Land, Law and Power

The Cadastre of the French Concession in Shanghai (1849–1943)

in European Journal of East Asian Studies
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This paper explores the origin and development of the cadastre in the French Concession in Shanghai (1849–1943). The paper mainly focuses on how the cadastre functioned as an instrument of power in different periods. It argues that the cadastre originated from and was influenced by the cadastre system in France, although it evolved with its own characteristics owing to the complex political and administrative configuration that prevailed in Shanghai. It actually took more than a half-century for the French municipality to make the cadastre the only effective means and instrument for the management of land and land tax. It took several successive land surveys to reveal all the land in the French Concession. Eventually, however, the Cadastral Office in the French Concession cadastre took precedence and dispossessed the Chinese authorities of their initial power over land.

Land, Law and Power

The Cadastre of the French Concession in Shanghai (1849–1943)

in European Journal of East Asian Studies

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References

1

R.J. Kain and E. BaigentThe Cadastral Map in the Service of the State: A History of Property Mapping (Chicago: University of Chicago Press1992) p. xviii.

2

Kain and BaigentThe Cadastral Map p. xviii.

3

Peter Ekamper‘Using cadastral maps in historical demographic research: some examples from the Netherlands’History of the FamilyVol. 15 (2010) pp. 1–12.

5

Teng-ti TchangLes titres de location perpétuelle sur les concessions de Shanghai (Paris: Librairie du Recueil Sirey1940) p. 6.

6

Kain and BaigentThe Cadastral Map p. 229.

8

Qingyuan Wang‘Review of scale atlas research since the 20th century’Ancient and Modern AgricultureVol. 2 (2014) pp. 106–113.

11

Gong-su Xu and Jin-zhang Qiu‘Status of Shanghai International Settlement’ p. 200.

12

Gong-su Xu and Jin-zhang Qiu‘Status of Shanghai International Settlement’ p. 202. In Chinese cities dibao were local headmen who supervised land transactions in their respective areas.

13

Gong-su Xu and Jin-zhang Qiu‘Status of Shanghai International Settlement’ pp. 210–212.

14

C.R. Maybon and Jean FredetHistoire de la Concession française de Changhai (Paris: Librairie Plon1929) p. 162.

15

Maybon and FredetHistoire de la Concession française p. 152.

16

Maybon and FredetHistoire de la Concession française pp. 204–205.

17

Maybon and FredetHistoire de la Concession française p. 296.

18

Maybon and FredetHistoire de la Concession française p. 331.

19

Maybon and FredetHistoire de la Concession française p. 264.

20

Maybon and FredetHistoire de la Concession française p. 340.

22

Maybon and FredetHistoire de la Concession française p. 282.

23

Maybon and FredetHistoire de la Concession française p. 285.

24

Maybon and FredetHistoire de la Concession française p. 323.

28

Cadastral Plan (1881) Archives jésuites de la Province de France. See online ‘Virtual Shanghai’ www.virtualshanghai.net/Maps/Source?ID=1862 (last accessed 2 August 2015).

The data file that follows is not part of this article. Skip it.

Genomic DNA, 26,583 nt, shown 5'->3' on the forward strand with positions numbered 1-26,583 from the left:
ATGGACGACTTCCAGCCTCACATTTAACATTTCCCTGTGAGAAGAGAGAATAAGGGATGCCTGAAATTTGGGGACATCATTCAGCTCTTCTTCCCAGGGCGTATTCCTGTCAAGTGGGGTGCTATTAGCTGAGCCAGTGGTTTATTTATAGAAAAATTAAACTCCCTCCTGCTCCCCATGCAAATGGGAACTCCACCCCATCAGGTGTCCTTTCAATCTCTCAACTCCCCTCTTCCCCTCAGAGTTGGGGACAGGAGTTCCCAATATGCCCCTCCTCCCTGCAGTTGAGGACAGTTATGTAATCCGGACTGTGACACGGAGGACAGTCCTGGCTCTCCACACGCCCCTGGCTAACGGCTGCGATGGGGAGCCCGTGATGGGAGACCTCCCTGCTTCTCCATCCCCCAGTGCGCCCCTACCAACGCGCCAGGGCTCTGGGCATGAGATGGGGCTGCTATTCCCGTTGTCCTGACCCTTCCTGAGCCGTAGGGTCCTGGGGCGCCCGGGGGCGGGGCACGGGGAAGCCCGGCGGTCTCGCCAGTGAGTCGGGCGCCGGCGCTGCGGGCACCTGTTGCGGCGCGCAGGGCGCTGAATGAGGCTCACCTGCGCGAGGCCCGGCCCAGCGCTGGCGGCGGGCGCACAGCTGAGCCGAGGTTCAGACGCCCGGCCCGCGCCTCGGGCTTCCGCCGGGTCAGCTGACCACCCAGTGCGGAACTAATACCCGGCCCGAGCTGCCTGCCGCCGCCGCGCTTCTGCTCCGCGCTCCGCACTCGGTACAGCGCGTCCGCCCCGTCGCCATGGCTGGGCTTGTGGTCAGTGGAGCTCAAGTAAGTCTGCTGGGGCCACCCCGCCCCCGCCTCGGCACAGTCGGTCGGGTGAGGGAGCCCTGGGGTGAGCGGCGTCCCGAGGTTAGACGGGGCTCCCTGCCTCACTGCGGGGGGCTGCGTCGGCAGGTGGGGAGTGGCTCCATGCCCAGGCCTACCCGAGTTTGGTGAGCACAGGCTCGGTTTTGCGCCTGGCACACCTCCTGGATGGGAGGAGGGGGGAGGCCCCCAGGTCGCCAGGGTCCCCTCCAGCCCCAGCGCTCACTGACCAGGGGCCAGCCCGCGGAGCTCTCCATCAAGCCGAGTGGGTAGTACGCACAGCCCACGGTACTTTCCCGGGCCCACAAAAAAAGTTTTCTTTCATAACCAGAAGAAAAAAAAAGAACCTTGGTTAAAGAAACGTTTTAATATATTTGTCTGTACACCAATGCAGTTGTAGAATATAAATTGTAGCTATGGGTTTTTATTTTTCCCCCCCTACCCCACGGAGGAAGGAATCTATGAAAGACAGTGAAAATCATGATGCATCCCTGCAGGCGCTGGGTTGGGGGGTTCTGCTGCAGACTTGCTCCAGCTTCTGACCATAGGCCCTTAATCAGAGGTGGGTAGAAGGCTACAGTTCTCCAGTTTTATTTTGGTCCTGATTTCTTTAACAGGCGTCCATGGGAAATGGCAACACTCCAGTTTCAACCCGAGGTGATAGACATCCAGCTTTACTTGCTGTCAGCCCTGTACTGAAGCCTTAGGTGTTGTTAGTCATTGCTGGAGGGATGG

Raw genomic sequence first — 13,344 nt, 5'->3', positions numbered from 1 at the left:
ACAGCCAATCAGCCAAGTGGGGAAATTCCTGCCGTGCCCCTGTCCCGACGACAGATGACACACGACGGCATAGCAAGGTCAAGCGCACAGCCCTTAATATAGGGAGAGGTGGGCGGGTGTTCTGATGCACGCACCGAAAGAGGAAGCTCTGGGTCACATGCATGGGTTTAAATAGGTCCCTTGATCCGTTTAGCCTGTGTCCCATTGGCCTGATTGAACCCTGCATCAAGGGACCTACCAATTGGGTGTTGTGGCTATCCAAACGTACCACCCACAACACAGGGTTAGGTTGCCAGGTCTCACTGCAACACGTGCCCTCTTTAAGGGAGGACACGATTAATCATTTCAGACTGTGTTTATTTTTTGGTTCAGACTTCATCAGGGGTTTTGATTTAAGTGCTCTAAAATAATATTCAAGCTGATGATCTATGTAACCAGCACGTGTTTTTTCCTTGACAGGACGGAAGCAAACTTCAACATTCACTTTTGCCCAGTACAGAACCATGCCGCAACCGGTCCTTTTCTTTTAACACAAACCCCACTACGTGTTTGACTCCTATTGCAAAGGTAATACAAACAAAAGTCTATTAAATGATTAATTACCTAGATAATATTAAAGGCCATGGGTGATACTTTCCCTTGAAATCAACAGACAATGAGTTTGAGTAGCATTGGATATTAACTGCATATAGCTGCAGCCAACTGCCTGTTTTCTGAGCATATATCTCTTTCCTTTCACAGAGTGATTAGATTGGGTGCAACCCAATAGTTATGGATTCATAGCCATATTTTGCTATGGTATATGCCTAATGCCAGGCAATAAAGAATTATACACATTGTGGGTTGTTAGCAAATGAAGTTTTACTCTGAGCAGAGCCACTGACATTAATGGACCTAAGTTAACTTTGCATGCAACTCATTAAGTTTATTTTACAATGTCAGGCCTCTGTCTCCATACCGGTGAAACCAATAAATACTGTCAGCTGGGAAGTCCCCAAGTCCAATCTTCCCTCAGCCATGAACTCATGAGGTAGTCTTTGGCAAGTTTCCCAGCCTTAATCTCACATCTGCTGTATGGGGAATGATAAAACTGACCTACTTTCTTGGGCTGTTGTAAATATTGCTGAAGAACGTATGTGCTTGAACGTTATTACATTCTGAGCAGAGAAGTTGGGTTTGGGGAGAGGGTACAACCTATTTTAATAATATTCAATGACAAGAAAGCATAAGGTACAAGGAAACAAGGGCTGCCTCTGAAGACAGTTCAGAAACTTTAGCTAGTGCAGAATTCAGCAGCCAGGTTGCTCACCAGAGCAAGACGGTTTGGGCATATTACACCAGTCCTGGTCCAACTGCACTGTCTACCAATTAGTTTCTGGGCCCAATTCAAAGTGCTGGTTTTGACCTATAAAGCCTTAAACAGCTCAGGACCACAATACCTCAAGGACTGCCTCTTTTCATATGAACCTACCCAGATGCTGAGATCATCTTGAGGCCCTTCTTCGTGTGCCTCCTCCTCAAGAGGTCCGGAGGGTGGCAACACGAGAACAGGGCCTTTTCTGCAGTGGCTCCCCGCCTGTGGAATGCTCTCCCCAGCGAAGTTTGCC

Figures

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    Figure 1

    The French Concession of Shanghai (1849–1943).Source: Virtual Shanghai Project: Map ID:436, http://virtualshanghai.net/Map_Bases.php?ID=436&CF=5. © Institut d’ Asie Orientale. Cartopgraphy by I. Durand

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    Figure 2a

    The first plot plan created by the Chinese Land OfficeSource: Cai Yutian (ed.) Shanghai Title Deeds (Shanghai: Shanghai guji chubanshe, 2005). This plot plan was named Huizhangju huizhi ershiwu bao situ dikuai tu (Plot plan of 25th bao 4th tu created by the Chinese Land Office), Vol. 11, p. 14.

  • View in gallery
    Figure 2b

    The second plot plan created by the Chinese Land OfficeSource: Cai Yutian (ed.) Shanghai Title Deeds (Shanghai: Shanghai guji chubanshe, 2005). This plot plan was named Huizhangju cehui dikuai tu (Plot plan created by the Chinese Land Office), Vol. 22, p. 280.

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    Figure 3

    Plot plan created by the Cadastral Office (1919)Source: Cai Yutian, Shanghai Title Deeds, Vol. 16

  • View in gallery
    Figure 4

    Map of land property in the French Concession on 30 June 1877Source: Virtual Shanghai Project: Map ID:1647, www.virtualshanghai.net/Maps/Source?ID=1647

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    Figure 5

    Cadastral maps of the French Concession (August 1881)Source: Archives Jésuites de la Province de France (Virtual Shanghai)

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    Figure 6

    French Concession cadastral map, 1900Source: Archives diplomatiques de Nantes, 635PO/B/64

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    Figure 7

    The cartography of the cadastral mapSource: SMA Ref: U38-1-1062

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    Figure 8

    One piece of the cadastral maps created by the Service du Cadastre (1931)Source: Virtual Shanghai Project: Map ID:243, www.virtualshanghai.net/Maps/Source?ID=243

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